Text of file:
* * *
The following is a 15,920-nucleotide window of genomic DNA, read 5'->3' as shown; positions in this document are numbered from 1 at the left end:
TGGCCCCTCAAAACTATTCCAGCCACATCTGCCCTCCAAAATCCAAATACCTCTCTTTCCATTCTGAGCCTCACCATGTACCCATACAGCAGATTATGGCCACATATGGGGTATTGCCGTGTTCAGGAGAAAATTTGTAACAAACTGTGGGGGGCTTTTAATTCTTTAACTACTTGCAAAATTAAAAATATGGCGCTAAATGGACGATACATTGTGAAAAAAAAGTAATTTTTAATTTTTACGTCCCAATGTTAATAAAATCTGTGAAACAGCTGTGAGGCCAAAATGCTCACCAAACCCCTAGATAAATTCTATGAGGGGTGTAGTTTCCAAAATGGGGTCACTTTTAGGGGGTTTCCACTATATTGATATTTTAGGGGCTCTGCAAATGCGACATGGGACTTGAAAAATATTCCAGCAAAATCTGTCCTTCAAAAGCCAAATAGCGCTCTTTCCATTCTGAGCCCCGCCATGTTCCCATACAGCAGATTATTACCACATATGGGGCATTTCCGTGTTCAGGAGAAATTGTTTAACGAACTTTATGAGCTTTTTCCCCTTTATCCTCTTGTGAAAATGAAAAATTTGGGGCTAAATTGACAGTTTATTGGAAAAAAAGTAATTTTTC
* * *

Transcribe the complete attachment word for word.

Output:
The following is a 15,920-nucleotide window of genomic DNA, read 5'->3' as shown; positions in this document are numbered from 1 at the left end:
TGGCCCCTCAAAACTATTCCAGCCACATCTGCCCTCCAAAATCCAAATACCTCTCTTTCCATTCTGAGCCTCACCATGTACCCATACAGCAGATTATGGCCACATATGGGGTATTGCCGTGTTCAGGAGAAAATTTGTAACAAACTGTGGGGGGCTTTTAATTCTTTAACTACTTGCAAAATTAAAAATATGGCGCTAAATGGACGATACATTGTGAAAAAAAAGTAATTTTTAATTTTTACGTCCCAATGTTAATAAAATCTGTGAAACAGCTGTGAGGCCAAAATGCTCACCAAACCCCTAGATAAATTCTATGAGGGGTGTAGTTTCCAAAATGGGGTCACTTTTAGGGGGTTTCCACTATATTGATATTTTAGGGGCTCTGCAAATGCGACATGGGACTTGAAAAATATTCCAGCAAAATCTGTCCTTCAAAAGCCAAATAGCGCTCTTTCCATTCTGAGCCCCGCCATGTTCCCATACAGCAGATTATTACCACATATGGGGCATTTCCGTGTTCAGGAGAAATTGTTTAACGAACTTTATGAGCTTTTTCCCCTTTATCCTCTTGTGAAAATGAAAAATTTGGGGCTAAATTGACAGTTTATTGGAAAAAAAGTAATTTTTC